Net income was $1.12 billion, or 22 cents a share, compared with $1.08 billion, or 21 cents, a year earlier. Including revenue from acquired companies, sales dropped 6.6 percent to $5.06 billion, Oracle Executive Vice President and CFO Jeff Epstein said.
Oracle, deep in the pre-integration process of acquiring Sun Microsystems in a $7.4 billion transaction,
reported Sept. 16 that its fiscal first-quarter profit improved 4.4
percent thanks to higher margins, negating a second consecutive quarter
of declining sales revenue.
The common stock price tumbled about 4 percent to $21.44 in
after-hours trading, as new license revenue -- a key indicator of
future software sales growth -- fell 14 percent.
Net income was $1.12 billion, or 22 cents a share, compared with
$1.08 billion, or 21 cents, a year earlier. Including revenue from
acquired companies, sales dropped 6.6 percent to $5.06 billion, Oracle
Executive Vice President and CFO Jeff Epstein said in a conference call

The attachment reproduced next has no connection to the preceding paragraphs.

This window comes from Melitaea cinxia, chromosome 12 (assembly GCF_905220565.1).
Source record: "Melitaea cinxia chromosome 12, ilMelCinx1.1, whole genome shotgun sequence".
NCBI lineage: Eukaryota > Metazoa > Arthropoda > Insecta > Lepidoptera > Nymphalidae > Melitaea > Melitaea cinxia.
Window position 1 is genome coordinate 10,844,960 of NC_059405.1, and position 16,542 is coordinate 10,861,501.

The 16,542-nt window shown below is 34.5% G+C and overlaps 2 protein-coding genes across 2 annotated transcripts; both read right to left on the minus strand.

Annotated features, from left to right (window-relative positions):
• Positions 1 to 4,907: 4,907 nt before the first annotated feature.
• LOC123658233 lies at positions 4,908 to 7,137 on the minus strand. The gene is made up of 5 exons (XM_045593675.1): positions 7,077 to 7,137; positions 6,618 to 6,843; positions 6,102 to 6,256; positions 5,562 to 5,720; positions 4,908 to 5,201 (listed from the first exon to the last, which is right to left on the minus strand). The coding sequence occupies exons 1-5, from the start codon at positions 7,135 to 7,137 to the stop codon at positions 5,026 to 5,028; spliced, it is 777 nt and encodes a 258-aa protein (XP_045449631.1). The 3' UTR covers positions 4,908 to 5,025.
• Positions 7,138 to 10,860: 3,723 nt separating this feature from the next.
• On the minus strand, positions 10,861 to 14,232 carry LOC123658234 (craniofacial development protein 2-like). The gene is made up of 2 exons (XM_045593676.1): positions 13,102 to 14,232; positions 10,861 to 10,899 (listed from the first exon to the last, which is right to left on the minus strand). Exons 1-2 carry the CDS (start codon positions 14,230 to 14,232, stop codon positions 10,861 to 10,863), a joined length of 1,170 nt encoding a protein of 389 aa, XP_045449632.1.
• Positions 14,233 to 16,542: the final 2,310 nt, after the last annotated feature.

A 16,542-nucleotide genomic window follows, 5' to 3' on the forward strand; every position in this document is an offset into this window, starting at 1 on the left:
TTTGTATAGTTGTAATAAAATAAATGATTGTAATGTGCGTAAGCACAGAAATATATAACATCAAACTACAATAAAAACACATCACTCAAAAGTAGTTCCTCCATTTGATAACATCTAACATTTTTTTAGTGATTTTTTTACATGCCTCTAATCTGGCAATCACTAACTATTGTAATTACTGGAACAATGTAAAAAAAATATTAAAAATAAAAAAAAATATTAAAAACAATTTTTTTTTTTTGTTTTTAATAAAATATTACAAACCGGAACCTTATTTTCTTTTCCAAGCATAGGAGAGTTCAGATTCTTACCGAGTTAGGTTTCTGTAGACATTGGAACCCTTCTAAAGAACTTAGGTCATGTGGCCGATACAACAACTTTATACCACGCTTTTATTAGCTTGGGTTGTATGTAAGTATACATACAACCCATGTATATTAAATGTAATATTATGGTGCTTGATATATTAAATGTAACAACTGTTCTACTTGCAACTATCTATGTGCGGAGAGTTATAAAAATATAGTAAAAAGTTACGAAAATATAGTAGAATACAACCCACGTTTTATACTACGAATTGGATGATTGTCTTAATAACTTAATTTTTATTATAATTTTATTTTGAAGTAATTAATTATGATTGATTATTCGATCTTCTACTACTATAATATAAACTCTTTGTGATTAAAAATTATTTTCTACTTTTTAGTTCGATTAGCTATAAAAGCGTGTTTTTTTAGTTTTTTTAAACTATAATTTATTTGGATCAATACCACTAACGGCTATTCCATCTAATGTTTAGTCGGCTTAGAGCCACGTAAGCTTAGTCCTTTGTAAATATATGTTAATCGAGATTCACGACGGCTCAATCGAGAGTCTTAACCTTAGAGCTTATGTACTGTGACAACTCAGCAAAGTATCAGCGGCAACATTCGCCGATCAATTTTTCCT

with analysts and journalists.
"Software license updates and product support revenues grew 11
percent, to $3.1 billion, for the quarter when adjusted for the change
in the U.S. dollar since last year," Epstein said.
This growth, along with the company's "disciplined expense
management, was key to our ability to generate a record $8.5 billion in
free cash flow over the last 12 months," Epstein said.
Oracle's enterprise database business grew faster than its No. 1
competitor, Germany's SAP, in every region around the world --
including Europe, where Oracle grew 3 percent versus negative 39
percent for SAP's most recent quarter, said company President Charles
"Our applications team also executed especially well in North
America, where our applications business grew 8 percent versus negative
50 percent for SAP," Phillips said.
Founder and CEO Larry Ellison said his company has come a long way
in its competition with IBM in the enterprise middleware space, and
that it will continue to gain market share.
"It used to be for years that we were fifth, sixth, seventh in line
behind IBM in middleware market share," Ellison said. "We're now the
leader in that sector, and we expect to grow much faster, because we
have a much better product than IBM. I expect us to continue to grow as
enterprises move off mainframes and onto open systems.
"We're well-positioned to compete effectively against our biggest competitor, IBM."